[AMRadio] "Hot" Broadcast Towers

Michael D. Harmon mharmon at att.net
Mon Jan 12 20:12:06 EST 2009

As a former broadcast engineer (MANY years ago), the discussions of hot 
towers, lighting transformers and base insulators caught my attention.  
One issue some of you may not have thought of is tower/antenna 
maintenance.  Many AM stations never go off the air.  Some of them run 
directional at night to avoid interference with other stations, and a 
lot more simply have a "night power" restriction, but the tower is fed 
with RF 24/7.

You might ask how a worker can climb a tower while it's hot.  Well, 
think about the birds perching on the 12,000 volt lines which run 
overhead through the community.  If they are on the wire, they're at 12 
kV potential, and don't even know it.  On the other hand, I've seen 
entire sections of town blacked out because a hapless squirrel or 
raccoon tried to climb a pole with a "pole pig" (distribution 
transformer) mounted on it, and managed to get between the hot wire and 

The answer is - they jump.  They stand on the ground next to the tower 
base, give a giant leap and grab hold of the tower.  Same way with 
getting off.  Climb to the bottom, make sure all your belts, etc are 
completely loose, and give a giant spring backwards.

I spent my time back in the early Seventies signing logs, trying to 
de-ice the elements after a winter storm, and getting late-night calls 
from a so called "audiophile" board operator who swore that the 
equalization had magically gotten out of whack (since he had come on 
duty) on the old Ampex AG-350 tape decks in the control room.  Yes, I 
was one of those First Phone holders who were downgraded to the 
so-called "General Radiotelephone" license a few years later.  I 
remember one cold blustery winter night when I got a call from the board 
man that the transmitter wasn't making power.  I went in, and found  a 
4CX250B driver tube in our RCA BTF-10E FM transmitter that was getting 
VERY soft.  After signoff (1:00 AM), I shut down the transmitter and 
went to work.  The transmitter room was as quiet as a tomb after the 
blowers all shut off, and it was eerie having the station to myself.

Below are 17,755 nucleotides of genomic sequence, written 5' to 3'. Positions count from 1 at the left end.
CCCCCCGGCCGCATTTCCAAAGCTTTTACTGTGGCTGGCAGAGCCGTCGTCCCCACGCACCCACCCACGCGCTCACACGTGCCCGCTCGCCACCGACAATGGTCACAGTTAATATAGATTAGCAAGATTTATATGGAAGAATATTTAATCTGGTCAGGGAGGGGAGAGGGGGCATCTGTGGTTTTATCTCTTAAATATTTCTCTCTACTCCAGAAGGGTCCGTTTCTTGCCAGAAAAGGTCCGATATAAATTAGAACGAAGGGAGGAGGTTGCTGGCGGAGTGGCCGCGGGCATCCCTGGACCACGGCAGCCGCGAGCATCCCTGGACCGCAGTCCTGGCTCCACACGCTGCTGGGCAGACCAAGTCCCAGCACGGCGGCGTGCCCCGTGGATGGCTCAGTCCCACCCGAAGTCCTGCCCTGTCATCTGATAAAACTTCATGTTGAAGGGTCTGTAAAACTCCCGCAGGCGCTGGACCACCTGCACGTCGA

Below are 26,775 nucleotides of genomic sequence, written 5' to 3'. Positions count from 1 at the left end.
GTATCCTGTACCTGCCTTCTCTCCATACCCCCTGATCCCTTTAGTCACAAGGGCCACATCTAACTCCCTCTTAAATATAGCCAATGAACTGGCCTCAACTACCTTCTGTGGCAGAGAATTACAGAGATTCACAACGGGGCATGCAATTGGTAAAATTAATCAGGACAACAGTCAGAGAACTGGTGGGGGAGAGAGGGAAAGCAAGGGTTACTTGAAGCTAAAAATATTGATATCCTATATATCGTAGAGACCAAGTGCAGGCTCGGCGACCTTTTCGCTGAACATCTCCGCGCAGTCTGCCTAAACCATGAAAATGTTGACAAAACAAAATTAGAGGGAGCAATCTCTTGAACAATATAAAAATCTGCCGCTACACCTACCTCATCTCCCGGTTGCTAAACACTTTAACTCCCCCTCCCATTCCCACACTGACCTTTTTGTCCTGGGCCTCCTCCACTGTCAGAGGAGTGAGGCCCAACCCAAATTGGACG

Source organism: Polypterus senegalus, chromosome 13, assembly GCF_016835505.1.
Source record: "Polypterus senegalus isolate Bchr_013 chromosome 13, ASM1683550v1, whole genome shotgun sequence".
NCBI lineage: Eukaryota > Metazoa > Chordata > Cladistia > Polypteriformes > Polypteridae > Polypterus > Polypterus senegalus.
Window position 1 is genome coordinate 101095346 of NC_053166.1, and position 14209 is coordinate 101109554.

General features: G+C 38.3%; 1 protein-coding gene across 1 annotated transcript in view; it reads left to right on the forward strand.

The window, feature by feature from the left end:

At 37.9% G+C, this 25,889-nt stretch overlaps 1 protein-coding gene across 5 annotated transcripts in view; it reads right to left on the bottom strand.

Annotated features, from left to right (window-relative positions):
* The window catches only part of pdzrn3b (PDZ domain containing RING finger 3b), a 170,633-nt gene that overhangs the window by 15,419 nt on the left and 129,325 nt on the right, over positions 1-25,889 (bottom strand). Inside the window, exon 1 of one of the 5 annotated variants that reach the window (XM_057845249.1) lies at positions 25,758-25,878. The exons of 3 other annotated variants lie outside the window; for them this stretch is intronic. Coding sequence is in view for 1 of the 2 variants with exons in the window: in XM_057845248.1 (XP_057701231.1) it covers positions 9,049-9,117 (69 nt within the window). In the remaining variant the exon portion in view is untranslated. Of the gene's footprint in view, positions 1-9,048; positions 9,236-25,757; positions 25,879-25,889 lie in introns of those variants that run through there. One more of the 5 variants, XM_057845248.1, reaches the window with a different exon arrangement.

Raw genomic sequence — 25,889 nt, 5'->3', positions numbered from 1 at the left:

The plate supply in the transmitter was around 6,500 volts at about 2.5 
amps, and I was painfully aware that I was the only guy there, so the 
need for caution was at the forefront of my mind.   The driver tube was 
all the way in the back, under a shelf beneath the 4CX10,000D PA, and 
required an offset screwdriver to get the anode clamp loose.  I opened 
the doors, hit everything with the grounding stick, and reached in and 
started loosening the plate clamp on the driver.  I grabbed the tube, 
and was pulling it out of its socket when the old Andrew dehydrator 
about 2 feet behind the transmitter decided to kick on. "Karoom, CHUG, 

I swear it couldn't have scared me more if it had been a quarter stick 
of dynamite.  I peeled the skin from my wrist all the way to my shoulder 
getting my arm out of that transmitter!  I don't know how, but I never 
dropped the tube!  After recovering from my shock (and changing my 
underwear), I put the new tube in, checked the driver and PA tuning and 
went home.  It's been 35 years since that incident, but I still remember 
it like it was yesterday.

I don't know if the technique for mounting and dismounting hot towers is 
still the same or not.  With all the OSHA rules and concern over 
workplace safety, I'd be very surprised if there weren't some 
politically correct way to do it nowadays, but that's the way we did it 
in the Sixties and Seventies.

Hope I didn't bore you with my story!

Mike Harmon, WB0LDJ
mharmon at att dot net

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